The updateOn option is pretty self explanatory. It just makes the ReactiveForm register the changes only when the user goes out of the input. Validators are a bit more complicated. You can have an array of validators which are basically functions that return a boolean. All the validators used in this example are built-in in the library, but you could write your own.

Now that we have validators in the form, whenever an error is found, it will be added to the property error of it. That way, using ngIf directive, we can conditionally show the errors. One last trick that is really cool is to have a submitted property that defaults to false. It will be changed after submitting the form, that way, the errors are displayed only if the form has been submitted.

This is how the template will look now:

<!-- src/app/personal/personal.component.html -->
<app-wizard-step [title]="title" (nextStepClicked)="goToNextStep()">
  <form [formGroup]="personalForm" [attr.aria-label]="title">
    <label>
      <span>First name *</span>
      <input
        class="form-control"
        type="text"
        formControlName="firstName"
        required
      />
    </label>
    <span
      class="form-error"
      *ngIf="submitted && firstNameCtrl?.errors?.required"
    >
      First name is required
    </span>

    <label>
      <span>Last name *</span>
      <input
        class="form-control"
        type="text"
        formControlName="lastName"
        required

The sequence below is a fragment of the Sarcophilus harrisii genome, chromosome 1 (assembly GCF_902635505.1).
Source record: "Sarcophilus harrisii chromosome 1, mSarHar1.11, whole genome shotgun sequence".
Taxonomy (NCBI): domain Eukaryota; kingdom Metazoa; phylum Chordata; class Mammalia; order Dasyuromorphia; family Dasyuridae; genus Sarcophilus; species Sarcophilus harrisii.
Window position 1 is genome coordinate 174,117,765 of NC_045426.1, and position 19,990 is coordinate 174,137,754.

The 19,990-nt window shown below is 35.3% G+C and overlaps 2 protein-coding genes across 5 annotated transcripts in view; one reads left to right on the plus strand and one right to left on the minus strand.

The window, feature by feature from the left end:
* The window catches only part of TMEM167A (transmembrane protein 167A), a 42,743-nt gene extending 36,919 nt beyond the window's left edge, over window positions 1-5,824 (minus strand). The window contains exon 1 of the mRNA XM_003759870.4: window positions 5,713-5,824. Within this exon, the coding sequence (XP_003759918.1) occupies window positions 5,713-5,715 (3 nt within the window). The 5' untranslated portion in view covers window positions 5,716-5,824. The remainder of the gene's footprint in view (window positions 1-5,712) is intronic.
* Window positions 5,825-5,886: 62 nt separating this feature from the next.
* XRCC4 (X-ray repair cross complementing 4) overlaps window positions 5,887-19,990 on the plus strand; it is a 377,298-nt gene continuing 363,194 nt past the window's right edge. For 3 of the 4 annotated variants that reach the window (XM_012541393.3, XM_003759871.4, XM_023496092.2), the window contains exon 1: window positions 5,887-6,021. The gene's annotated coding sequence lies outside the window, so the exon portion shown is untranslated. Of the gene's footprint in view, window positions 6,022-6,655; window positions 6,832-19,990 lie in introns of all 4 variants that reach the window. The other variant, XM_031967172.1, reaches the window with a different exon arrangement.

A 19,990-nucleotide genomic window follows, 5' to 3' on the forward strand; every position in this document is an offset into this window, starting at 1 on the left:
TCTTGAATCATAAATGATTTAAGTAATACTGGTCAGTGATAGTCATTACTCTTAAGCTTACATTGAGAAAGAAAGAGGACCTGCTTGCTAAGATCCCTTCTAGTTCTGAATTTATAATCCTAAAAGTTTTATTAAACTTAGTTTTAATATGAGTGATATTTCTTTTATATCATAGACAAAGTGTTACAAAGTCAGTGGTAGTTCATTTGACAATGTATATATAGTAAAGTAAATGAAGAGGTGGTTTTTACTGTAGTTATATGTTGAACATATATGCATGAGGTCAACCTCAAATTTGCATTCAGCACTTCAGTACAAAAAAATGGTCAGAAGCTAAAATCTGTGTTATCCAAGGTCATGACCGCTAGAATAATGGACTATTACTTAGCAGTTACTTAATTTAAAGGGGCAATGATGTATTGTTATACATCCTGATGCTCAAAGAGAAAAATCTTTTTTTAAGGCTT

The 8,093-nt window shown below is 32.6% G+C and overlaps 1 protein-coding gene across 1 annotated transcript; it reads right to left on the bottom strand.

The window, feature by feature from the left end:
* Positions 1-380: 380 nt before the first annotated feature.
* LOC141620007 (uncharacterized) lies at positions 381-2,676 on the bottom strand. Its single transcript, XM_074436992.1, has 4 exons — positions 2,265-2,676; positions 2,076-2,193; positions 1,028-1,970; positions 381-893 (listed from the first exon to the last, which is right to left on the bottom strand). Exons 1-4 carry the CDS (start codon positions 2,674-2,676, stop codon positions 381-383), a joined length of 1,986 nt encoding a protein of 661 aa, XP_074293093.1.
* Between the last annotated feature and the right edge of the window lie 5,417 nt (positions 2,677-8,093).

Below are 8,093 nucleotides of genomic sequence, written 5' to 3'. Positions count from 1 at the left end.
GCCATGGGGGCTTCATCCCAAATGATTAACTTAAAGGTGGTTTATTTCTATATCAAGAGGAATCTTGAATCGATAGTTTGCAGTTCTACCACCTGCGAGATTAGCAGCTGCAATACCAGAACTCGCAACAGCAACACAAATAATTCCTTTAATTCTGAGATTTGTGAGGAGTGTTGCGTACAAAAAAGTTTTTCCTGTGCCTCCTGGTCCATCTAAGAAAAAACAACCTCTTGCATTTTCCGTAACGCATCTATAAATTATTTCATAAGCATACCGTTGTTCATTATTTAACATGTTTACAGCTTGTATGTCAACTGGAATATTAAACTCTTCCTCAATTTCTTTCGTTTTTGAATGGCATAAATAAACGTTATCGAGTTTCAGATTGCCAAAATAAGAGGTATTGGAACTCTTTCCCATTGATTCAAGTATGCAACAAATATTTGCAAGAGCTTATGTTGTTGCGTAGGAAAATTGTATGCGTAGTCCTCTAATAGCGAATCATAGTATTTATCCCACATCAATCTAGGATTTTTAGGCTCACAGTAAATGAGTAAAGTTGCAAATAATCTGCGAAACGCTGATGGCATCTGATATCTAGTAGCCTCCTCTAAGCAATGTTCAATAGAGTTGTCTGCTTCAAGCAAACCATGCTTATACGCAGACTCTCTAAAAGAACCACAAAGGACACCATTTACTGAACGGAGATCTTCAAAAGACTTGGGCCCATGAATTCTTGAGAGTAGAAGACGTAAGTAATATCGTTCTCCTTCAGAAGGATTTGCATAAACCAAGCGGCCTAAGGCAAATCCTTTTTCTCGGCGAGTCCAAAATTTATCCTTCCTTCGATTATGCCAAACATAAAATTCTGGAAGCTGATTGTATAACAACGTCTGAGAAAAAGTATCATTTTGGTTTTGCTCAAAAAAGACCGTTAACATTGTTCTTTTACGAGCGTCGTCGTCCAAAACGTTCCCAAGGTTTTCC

/>
    </label>
    <span
      class="form-error"
      *ngIf="submitted && lastNameCtrl?.errors?.required"
    >
      Last name is required
    </span>

    <label>
      <span>Age *</span>
      <input
        class="form-control"
        type="number"
        formControlName="age"
        required
      />
    </label>
    <span class="form-error" *ngIf="submitted && ageCtrl?.errors?.required">
      Age is required
    </span>
    <span class="form-error" *ngIf="submitted && ageCtrl?.errors?.min">
      Age has to be greater or equal than 18
    </span>
    <span class="form-error" *ngIf="submitted && ageCtrl?.errors?.max">
      Age has to be less or equal than 120
    </span>

    <label>
      <span>About *</span>
      <textarea
        class="form-control"
        rows="4"
        formControlName="about"
        required
      ></textarea>
    </label>
    <span class="form-error" *ngIf="submitted && aboutCtrl?.errors?.required">
      About is required
    </span>
  </form>
</app-wizard-step>